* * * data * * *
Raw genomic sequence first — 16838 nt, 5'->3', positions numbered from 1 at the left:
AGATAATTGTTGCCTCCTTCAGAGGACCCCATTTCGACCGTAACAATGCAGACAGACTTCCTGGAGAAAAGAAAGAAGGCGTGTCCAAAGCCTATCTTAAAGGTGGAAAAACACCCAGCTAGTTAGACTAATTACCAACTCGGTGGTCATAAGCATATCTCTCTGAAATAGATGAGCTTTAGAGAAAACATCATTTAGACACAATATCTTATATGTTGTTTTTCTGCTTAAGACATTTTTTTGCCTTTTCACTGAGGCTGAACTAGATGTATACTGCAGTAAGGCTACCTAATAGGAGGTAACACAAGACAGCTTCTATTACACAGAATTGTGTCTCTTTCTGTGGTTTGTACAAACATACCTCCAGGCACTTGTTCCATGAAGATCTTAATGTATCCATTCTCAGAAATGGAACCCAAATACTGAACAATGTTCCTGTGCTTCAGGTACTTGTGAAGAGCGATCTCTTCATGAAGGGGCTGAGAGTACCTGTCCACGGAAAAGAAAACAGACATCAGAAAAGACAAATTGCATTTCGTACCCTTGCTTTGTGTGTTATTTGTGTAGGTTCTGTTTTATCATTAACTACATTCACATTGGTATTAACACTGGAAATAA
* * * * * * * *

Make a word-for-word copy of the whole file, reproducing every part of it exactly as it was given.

Raw genomic sequence first — 16838 nt, 5'->3', positions numbered from 1 at the left:
AGATAATTGTTGCCTCCTTCAGAGGACCCCATTTCGACCGTAACAATGCAGACAGACTTCCTGGAGAAAAGAAAGAAGGCGTGTCCAAAGCCTATCTTAAAGGTGGAAAAACACCCAGCTAGTTAGACTAATTACCAACTCGGTGGTCATAAGCATATCTCTCTGAAATAGATGAGCTTTAGAGAAAACATCATTTAGACACAATATCTTATATGTTGTTTTTCTGCTTAAGACATTTTTTTGCCTTTTCACTGAGGCTGAACTAGATGTATACTGCAGTAAGGCTACCTAATAGGAGGTAACACAAGACAGCTTCTATTACACAGAATTGTGTCTCTTTCTGTGGTTTGTACAAACATACCTCCAGGCACTTGTTCCATGAAGATCTTAATGTATCCATTCTCAGAAATGGAACCCAAATACTGAACAATGTTCCTGTGCTTCAGGTACTTGTGAAGAGCGATCTCTTCATGAAGGGGCTGAGAGTACCTGTCCACGGAAAAGAAAACAGACATCAGAAAAGACAAATTGCATTTCGTACCCTTGCTTTGTGTGTTATTTGTGTAGGTTCTGTTTTATCATTAACTACATTCACATTGGTATTAACACTGGAAATAA